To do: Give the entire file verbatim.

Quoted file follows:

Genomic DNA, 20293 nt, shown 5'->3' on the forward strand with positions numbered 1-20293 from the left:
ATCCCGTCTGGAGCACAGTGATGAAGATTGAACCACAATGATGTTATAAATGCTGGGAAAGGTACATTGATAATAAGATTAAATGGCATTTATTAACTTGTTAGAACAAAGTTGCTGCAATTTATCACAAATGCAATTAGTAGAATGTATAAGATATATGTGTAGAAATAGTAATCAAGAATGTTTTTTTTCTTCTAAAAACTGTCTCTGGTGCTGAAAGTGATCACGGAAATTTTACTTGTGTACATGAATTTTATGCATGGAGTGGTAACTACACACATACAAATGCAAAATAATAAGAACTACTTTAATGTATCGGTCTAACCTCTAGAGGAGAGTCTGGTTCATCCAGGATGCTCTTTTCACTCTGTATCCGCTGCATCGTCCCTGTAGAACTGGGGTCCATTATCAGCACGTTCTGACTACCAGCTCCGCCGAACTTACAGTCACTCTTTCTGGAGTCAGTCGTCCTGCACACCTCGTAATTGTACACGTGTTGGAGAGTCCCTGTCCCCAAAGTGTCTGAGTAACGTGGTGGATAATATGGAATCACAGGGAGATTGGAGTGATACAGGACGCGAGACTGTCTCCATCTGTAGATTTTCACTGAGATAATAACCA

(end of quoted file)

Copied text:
Genomic DNA, 20293 nt, shown 5'->3' on the forward strand with positions numbered 1-20293 from the left:
ATCCCGTCTGGAGCACAGTGATGAAGATTGAACCACAATGATGTTATAAATGCTGGGAAAGGTACATTGATAATAAGATTAAATGGCATTTATTAACTTGTTAGAACAAAGTTGCTGCAATTTATCACAAATGCAATTAGTAGAATGTATAAGATATATGTGTAGAAATAGTAATCAAGAATGTTTTTTTTCTTCTAAAAACTGTCTCTGGTGCTGAAAGTGATCACGGAAATTTTACTTGTGTACATGAATTTTATGCATGGAGTGGTAACTACACACATACAAATGCAAAATAATAAGAACTACTTTAATGTATCGGTCTAACCTCTAGAGGAGAGTCTGGTTCATCCAGGATGCTCTTTTCACTCTGTATCCGCTGCATCGTCCCTGTAGAACTGGGGTCCATTATCAGCACGTTCTGACTACCAGCTCCGCCGAACTTACAGTCACTCTTTCTGGAGTCAGTCGTCCTGCACACCTCGTAATTGTACACGTGTTGGAGAGTCCCTGTCCCCAAAGTGTCTGAGTAACGTGGTGGATAATATGGAATCACAGGGAGATTGGAGTGATACAGGACGCGAGACTGTCTCCATCTGTAGATTTTCACTGAGATAATAACCA